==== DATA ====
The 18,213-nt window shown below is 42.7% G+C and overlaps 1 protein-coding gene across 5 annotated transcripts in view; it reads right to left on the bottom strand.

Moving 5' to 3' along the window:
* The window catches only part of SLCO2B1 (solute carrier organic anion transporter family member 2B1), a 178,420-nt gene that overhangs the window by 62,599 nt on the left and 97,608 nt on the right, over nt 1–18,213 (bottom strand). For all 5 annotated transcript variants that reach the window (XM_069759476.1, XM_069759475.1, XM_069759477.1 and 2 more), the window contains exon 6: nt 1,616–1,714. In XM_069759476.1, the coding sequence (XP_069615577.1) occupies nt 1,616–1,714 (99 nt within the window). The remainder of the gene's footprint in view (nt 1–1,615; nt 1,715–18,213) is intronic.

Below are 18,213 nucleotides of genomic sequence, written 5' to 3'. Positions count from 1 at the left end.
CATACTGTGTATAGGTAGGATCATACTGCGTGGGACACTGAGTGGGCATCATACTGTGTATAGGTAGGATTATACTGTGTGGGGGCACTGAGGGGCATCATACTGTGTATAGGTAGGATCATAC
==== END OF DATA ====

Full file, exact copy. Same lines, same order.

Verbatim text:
The 18,213-nt window shown below is 42.7% G+C and overlaps 1 protein-coding gene across 5 annotated transcripts in view; it reads right to left on the bottom strand.

Moving 5' to 3' along the window:
* The window catches only part of SLCO2B1 (solute carrier organic anion transporter family member 2B1), a 178,420-nt gene that overhangs the window by 62,599 nt on the left and 97,608 nt on the right, over nt 1–18,213 (bottom strand). For all 5 annotated transcript variants that reach the window (XM_069759476.1, XM_069759475.1, XM_069759477.1 and 2 more), the window contains exon 6: nt 1,616–1,714. In XM_069759476.1, the coding sequence (XP_069615577.1) occupies nt 1,616–1,714 (99 nt within the window). The remainder of the gene's footprint in view (nt 1–1,615; nt 1,715–18,213) is intronic.

Below are 18,213 nucleotides of genomic sequence, written 5' to 3'. Positions count from 1 at the left end.
CATACTGTGTATAGGTAGGATCATACTGCGTGGGACACTGAGTGGGCATCATACTGTGTATAGGTAGGATTATACTGTGTGGGGGCACTGAGGGGCATCATACTGTGTATAGGTAGGATCATAC